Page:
The study, supported by the European Union, is the first step in an ambitious project to create an efficient, competitive energy sector that helps to serve Africa’s vast non-connected population
The African Union Development Agency (AUDA-NEPAD) and the African Development Bank have released recommendations of a baseline study that looked into the development of a continental energy grid and market.
The study, supported by the European Union, is the first step in an ambitious project to create an efficient, competitive energy sector that helps to serve Africa’s vast non-connected population, which is key to the continent’s economic prospects. The recommendations were discussed at a roundtable meeting between the partners organized by the African Development Bank on Wednesday 28 October.
African Energy Ministers directed AUDA-NEPAD to promote a continental transmission masterplan during the AU Specialized Technical Committee meeting on Infrastructure (Transport, Energy and Tourism) held in Nouakchott and Cairo in 2018 and 2019, respectively.
“This will be a game changer, since, in the long term, a continental transmission network will allow energy trade within Africa, as well as off the continent, with Europe and Asia through existing links,” said Dr Ibrahim Mayaki, CEO of the African Union Development Agency-NEPAD.
The baseline study constitutes the first of two phases of the masterplan. The next phase entails the development of the plan itself.
The European Union (EU) agreed to support Phase 1 under its EU Technical Assistance Facility (EU TAF) for sustainable energy, under the scope of the African Union- European Union partnership for the harmonization of African Single Electricity Market Regulatory Framework.
The baseline study goals included: a review of the existing masterplans developed by each of the five regional power pools in Africa and to identify power generation capacity and power demand up to 2063 and to develop the Terms of Reference for Phase 2.
“Our continent has a vision to develop a single electricity grid that will guarantee secure, reliable, affordable and sustainable electricity supplies to enhance the economic prospects of the continent, especially for our children. This can only be realized with a well-coordinated, widely accepted and highly articulated masterplan,” said Cheikh Bedda, Director Energy, at the African Union Commission.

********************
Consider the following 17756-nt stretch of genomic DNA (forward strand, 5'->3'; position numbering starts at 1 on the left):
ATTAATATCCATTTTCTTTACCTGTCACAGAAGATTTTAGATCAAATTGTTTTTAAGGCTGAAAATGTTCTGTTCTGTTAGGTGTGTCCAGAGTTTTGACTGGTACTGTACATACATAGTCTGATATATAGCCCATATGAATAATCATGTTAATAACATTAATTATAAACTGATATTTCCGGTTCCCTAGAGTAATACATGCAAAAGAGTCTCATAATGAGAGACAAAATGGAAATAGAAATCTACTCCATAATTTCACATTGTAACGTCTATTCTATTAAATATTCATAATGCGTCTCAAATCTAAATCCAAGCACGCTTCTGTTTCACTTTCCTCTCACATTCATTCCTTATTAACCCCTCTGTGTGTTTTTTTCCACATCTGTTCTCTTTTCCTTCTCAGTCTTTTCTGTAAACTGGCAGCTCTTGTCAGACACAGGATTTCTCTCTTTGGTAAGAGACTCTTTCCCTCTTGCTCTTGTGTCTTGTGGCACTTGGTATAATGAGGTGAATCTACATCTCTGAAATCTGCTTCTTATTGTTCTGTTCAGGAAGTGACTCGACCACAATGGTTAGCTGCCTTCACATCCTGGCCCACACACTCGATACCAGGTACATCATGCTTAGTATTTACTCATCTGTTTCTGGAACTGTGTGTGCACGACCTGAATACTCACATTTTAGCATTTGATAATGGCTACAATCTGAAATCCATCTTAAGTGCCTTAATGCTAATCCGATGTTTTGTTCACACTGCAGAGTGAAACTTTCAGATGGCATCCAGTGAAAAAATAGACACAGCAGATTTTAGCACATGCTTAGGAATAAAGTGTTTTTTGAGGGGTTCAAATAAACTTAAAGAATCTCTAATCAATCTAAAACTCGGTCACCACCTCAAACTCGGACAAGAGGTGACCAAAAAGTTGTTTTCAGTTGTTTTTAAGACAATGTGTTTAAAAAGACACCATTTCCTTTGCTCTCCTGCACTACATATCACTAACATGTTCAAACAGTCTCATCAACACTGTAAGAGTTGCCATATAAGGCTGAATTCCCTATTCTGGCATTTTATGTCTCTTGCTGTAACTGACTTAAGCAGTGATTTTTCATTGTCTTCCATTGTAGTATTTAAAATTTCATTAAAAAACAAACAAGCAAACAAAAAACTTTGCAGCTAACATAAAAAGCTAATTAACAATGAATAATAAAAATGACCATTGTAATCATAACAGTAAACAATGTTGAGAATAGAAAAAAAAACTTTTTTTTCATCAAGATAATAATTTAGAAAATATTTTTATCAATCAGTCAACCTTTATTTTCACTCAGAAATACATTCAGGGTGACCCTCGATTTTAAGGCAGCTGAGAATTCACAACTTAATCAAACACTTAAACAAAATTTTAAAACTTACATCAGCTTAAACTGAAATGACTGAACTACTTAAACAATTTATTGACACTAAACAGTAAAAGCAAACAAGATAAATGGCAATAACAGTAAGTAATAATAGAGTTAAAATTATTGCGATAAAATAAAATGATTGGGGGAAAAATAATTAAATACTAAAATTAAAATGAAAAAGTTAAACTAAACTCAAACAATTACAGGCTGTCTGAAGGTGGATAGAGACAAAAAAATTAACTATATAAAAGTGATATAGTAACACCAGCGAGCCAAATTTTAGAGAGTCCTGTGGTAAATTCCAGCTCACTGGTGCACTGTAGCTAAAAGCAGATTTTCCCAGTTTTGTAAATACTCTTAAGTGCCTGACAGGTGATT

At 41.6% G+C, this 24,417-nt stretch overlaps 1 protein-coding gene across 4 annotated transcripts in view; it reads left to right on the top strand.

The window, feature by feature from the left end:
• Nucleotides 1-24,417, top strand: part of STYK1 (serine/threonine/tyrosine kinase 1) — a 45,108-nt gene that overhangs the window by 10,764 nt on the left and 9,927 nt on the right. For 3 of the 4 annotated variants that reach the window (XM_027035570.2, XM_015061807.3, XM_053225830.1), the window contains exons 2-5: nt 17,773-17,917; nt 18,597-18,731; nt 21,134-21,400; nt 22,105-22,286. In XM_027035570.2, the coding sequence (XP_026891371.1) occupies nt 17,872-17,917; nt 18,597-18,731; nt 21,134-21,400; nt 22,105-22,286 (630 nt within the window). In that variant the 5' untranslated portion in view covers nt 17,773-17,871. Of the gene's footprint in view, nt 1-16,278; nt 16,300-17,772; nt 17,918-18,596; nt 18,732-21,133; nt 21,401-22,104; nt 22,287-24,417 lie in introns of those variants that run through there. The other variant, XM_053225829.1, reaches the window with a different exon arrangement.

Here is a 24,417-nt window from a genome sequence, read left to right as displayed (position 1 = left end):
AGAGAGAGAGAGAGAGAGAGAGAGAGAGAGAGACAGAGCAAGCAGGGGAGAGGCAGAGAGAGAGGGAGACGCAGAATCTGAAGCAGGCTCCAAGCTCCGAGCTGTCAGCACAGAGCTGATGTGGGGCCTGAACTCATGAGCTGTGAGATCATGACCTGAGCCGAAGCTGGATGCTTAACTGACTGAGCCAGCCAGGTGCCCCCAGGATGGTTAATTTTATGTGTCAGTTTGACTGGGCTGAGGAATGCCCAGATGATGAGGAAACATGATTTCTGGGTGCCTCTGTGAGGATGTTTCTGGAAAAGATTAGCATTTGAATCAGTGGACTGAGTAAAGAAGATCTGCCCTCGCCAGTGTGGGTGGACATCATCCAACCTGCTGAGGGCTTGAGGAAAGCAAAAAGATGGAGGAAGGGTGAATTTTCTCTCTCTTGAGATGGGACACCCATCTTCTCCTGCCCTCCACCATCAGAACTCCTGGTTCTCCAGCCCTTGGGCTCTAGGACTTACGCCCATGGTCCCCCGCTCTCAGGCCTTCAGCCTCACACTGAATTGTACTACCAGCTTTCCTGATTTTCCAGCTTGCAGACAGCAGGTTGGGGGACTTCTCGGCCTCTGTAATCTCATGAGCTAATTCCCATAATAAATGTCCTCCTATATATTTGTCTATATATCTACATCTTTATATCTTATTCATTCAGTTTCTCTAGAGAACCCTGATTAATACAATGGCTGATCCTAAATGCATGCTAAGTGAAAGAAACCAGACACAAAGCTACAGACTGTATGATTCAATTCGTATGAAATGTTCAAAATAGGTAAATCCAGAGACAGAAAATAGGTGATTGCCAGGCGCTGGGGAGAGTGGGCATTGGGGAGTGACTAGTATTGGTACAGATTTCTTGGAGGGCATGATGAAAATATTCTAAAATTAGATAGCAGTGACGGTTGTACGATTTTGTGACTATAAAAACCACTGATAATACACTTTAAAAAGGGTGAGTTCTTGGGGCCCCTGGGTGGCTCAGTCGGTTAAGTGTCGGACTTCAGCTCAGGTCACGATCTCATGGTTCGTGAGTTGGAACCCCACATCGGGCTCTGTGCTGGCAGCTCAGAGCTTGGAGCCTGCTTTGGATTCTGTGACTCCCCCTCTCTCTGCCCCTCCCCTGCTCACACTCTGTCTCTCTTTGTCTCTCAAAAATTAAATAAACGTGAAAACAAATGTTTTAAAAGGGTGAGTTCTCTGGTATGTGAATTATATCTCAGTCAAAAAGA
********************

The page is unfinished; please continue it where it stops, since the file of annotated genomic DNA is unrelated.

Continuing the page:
The recommendations of the baseline study include: establishing a permanent unit to develop the masterplan in order to produce a skills transfer within AUDA-NEPAD and the five regional power pools, and aligning the plan with existing infrastructure projects, such as those identified under the Program for Infrastructure Development in Africa (PIDA), a joint initiative of the African Union Commission, AUDA-NEPAD and the African Development Bank.
The next steps are to develop the terms of reference for phase two and to discuss how the masterplan will be funded.
“The continental masterplan will provide a holistic roadmap to connect countries to each other within a single regional power pool and to connect the power pools into a single electricity market, promoting energy access and regional integration,” said Kevin Kariuki, Vice President for Power, Energy, Climate & Green Growth at the African Development Bank Group.
Over 640 million Africans have no access to energy, corresponding to an electricity access rate for African countries at just over 40 percent, the lowest in the world. Per capita consumption of energy in sub-Saharan Africa (excluding South Africa) is 180 kWh, compared to 13,000 kWh per capita in the United States and 6,500 kWh in Europe.